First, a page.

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This question already has an answer here:

Suppose I am talking about three people:

John, Jane "," or Joey could finish the task on time.

Do I need the comma before "or"?

EDIT: This asks about using a comma with "or", not "and". So this question is different from Is it necessary to use commas in lists before the conjunction?.

marked as duplicate by Catija, ColleenV, Nathan Tuggy, Brian Tompsett - 汤莱恩, shin Jul 16 '16 at 6:09

This question has been asked before and already has an answer. If those answers do not fully address your question, please ask a new question.

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    The rules are identical... and your question was originally about both "and" and "or". – Catija Jul 15 '16 at 17:04
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This is known as the Oxford or Serial comma, and whether or not writers use it is completely a matter of style. Personally, I prefer using it, as it helps differentiate each item in the list. But it's not necessary.

  • Sometimes people say things like "I hate the oxford comma" which doesn't make sense to me. If they really understood what it does, they would know that it removes ambiguity. – max pleaner Jul 15 '16 at 23:13
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    It is not "completely" a matter of style. There are cases where the Oxford comma is useful for clarity, and times when it makes sentences less clear. Of course, there are also many situations where it doesn't matter at all. No one should always leave it off or always include it. Read the sentence you're writing aloud and pause on each comma. If it sounds right, you're good. If it sounds wrong, add or remove the comma. – ell Jul 15 '16 at 23:45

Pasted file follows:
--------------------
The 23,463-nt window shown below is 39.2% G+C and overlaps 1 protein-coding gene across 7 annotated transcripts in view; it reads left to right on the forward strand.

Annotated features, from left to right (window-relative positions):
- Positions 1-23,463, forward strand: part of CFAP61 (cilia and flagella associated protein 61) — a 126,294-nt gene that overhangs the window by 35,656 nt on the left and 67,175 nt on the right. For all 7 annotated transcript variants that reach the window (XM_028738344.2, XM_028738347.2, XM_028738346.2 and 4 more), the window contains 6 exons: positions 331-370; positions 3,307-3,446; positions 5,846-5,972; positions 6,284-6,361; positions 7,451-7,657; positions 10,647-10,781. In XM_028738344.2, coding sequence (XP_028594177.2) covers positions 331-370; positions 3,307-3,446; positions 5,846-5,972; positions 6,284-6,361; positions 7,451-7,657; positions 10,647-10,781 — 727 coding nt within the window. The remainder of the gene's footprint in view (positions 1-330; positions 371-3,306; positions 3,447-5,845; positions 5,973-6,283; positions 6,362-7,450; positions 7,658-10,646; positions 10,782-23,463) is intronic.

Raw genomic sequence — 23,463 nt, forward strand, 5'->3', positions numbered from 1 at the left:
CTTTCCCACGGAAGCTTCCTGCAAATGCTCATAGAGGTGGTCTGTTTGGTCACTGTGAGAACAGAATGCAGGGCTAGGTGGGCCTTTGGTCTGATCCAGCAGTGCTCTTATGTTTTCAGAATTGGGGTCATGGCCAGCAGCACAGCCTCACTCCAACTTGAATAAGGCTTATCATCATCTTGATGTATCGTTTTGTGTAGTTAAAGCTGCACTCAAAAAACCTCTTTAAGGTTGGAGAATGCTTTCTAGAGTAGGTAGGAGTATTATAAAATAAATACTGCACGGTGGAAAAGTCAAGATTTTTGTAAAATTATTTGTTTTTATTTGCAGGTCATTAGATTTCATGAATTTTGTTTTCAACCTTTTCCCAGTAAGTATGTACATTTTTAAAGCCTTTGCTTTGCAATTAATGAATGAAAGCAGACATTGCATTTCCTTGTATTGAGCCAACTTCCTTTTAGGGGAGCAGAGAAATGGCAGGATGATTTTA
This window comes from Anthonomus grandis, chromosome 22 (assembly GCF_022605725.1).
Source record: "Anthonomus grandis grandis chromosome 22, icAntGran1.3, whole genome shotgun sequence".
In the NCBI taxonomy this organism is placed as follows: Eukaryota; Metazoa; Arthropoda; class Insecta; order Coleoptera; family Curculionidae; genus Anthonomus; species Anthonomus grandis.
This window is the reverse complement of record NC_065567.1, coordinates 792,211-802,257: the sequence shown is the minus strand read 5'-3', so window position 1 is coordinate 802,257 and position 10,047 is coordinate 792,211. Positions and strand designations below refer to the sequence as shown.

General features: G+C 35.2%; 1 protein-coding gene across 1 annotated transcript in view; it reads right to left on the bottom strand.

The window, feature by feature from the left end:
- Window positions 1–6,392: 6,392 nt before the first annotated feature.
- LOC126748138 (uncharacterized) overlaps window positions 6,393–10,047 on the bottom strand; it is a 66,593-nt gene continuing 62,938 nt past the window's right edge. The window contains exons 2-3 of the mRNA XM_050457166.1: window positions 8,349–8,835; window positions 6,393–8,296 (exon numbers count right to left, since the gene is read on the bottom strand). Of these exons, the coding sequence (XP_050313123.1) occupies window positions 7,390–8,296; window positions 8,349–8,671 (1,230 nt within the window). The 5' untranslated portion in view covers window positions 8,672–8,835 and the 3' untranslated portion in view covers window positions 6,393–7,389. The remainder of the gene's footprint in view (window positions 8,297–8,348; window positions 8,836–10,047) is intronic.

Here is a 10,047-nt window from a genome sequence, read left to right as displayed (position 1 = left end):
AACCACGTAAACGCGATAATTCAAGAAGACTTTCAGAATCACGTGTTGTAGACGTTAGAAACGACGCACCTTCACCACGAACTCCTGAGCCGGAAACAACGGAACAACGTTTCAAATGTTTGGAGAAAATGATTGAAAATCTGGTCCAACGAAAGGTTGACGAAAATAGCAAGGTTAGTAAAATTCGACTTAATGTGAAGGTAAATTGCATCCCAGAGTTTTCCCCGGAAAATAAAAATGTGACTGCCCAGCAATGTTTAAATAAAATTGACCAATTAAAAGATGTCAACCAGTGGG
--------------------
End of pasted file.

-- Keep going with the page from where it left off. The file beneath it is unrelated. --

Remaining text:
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You have asked one of the most hotly debated questions in English usage! That comma is called the serial comma or Oxford comma. (Here is a discussion about it on english.stackexchange.com.) Some people say you would use it; others say you should not. The problem is that either way can make a sentence less clear.

With no comma:

I would like to thank my parents, Ayn Rand and God.

That makes it look like my parents are Ayn Rand and God.

With the comma:

Those at the ceremony were the commodore, the fleet captain, the donor of the cup, Mr. Smith, and Mr. Jones.

That makes it look like the donor of the cup was Mr. Smith.

And sometimes it's unclear either way:

The highlights of his global tour include encounters with Nelson Mandela, an 800-year-old demigod and a dildo collector.
The highlights of his global tour include encounters with Nelson Mandela, an 800-year-old demigod, and a dildo collector.

The first version, without the comma, makes it look like Nelson Mandela is an 800-year-old demigod and a dildo collector. The second version, with the comma, still makes it look like Nelson Mandela might be an 800-year-old demigod (but not a dildo collector).

In your example sentence it doesn't really make any difference: nobody is going to be confused either way. My personal opinion is that it looks and reads better with the comma.

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    Without comma, one could read ‘John’ as vocative. With comma, one could read ‘Jane’ as vocative. – Anton Sherwood Jul 15 '16 at 21:25
  • @AntonSherwood - Good point, I hadn't thought of that. It seems like an unlikely place for a vocative, but the potential is definitely there. – stangdon Jul 15 '16 at 21:29
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    It's admittedly strained; so are most examples presented in such arguments. Ambiguity can generally be sidestepped by changing the sequence of items. – Anton Sherwood Jul 15 '16 at 21:35